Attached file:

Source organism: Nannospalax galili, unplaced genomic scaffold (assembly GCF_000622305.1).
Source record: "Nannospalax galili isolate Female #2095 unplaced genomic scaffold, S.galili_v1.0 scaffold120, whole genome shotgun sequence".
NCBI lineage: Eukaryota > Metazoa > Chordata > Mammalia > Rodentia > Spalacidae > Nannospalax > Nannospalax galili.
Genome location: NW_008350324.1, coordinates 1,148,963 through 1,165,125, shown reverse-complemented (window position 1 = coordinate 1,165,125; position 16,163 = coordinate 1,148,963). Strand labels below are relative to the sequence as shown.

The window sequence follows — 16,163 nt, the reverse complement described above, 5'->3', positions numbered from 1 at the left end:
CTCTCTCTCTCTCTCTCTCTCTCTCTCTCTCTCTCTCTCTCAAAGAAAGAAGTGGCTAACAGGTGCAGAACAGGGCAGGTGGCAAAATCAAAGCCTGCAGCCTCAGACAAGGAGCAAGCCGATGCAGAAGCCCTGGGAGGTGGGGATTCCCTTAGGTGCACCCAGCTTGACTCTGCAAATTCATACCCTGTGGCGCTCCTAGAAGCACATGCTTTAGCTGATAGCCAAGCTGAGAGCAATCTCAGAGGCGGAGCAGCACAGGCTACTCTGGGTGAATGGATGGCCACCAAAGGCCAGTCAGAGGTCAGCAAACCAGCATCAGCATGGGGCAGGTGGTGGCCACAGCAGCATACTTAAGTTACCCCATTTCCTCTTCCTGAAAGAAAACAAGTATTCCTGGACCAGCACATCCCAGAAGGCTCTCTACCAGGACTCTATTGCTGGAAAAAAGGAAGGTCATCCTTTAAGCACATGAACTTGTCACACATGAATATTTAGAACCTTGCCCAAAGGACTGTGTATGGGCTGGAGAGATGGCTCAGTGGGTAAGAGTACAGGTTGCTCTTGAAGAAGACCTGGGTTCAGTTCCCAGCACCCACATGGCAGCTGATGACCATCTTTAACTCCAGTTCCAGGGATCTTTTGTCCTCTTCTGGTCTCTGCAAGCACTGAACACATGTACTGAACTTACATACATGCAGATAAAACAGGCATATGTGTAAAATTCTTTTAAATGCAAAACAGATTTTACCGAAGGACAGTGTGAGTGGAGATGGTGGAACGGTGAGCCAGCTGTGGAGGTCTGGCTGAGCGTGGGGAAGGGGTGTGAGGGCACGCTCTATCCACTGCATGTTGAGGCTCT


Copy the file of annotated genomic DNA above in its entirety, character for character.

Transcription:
Source organism: Nannospalax galili, unplaced genomic scaffold (assembly GCF_000622305.1).
Source record: "Nannospalax galili isolate Female #2095 unplaced genomic scaffold, S.galili_v1.0 scaffold120, whole genome shotgun sequence".
NCBI lineage: Eukaryota > Metazoa > Chordata > Mammalia > Rodentia > Spalacidae > Nannospalax > Nannospalax galili.
Genome location: NW_008350324.1, coordinates 1,148,963 through 1,165,125, shown reverse-complemented (window position 1 = coordinate 1,165,125; position 16,163 = coordinate 1,148,963). Strand labels below are relative to the sequence as shown.

The window sequence follows — 16,163 nt, the reverse complement described above, 5'->3', positions numbered from 1 at the left end:
CTCTCTCTCTCTCTCTCTCTCTCTCTCTCTCTCTCTCTCTCAAAGAAAGAAGTGGCTAACAGGTGCAGAACAGGGCAGGTGGCAAAATCAAAGCCTGCAGCCTCAGACAAGGAGCAAGCCGATGCAGAAGCCCTGGGAGGTGGGGATTCCCTTAGGTGCACCCAGCTTGACTCTGCAAATTCATACCCTGTGGCGCTCCTAGAAGCACATGCTTTAGCTGATAGCCAAGCTGAGAGCAATCTCAGAGGCGGAGCAGCACAGGCTACTCTGGGTGAATGGATGGCCACCAAAGGCCAGTCAGAGGTCAGCAAACCAGCATCAGCATGGGGCAGGTGGTGGCCACAGCAGCATACTTAAGTTACCCCATTTCCTCTTCCTGAAAGAAAACAAGTATTCCTGGACCAGCACATCCCAGAAGGCTCTCTACCAGGACTCTATTGCTGGAAAAAAGGAAGGTCATCCTTTAAGCACATGAACTTGTCACACATGAATATTTAGAACCTTGCCCAAAGGACTGTGTATGGGCTGGAGAGATGGCTCAGTGGGTAAGAGTACAGGTTGCTCTTGAAGAAGACCTGGGTTCAGTTCCCAGCACCCACATGGCAGCTGATGACCATCTTTAACTCCAGTTCCAGGGATCTTTTGTCCTCTTCTGGTCTCTGCAAGCACTGAACACATGTACTGAACTTACATACATGCAGATAAAACAGGCATATGTGTAAAATTCTTTTAAATGCAAAACAGATTTTACCGAAGGACAGTGTGAGTGGAGATGGTGGAACGGTGAGCCAGCTGTGGAGGTCTGGCTGAGCGTGGGGAAGGGGTGTGAGGGCACGCTCTATCCACTGCATGTTGAGGCTCT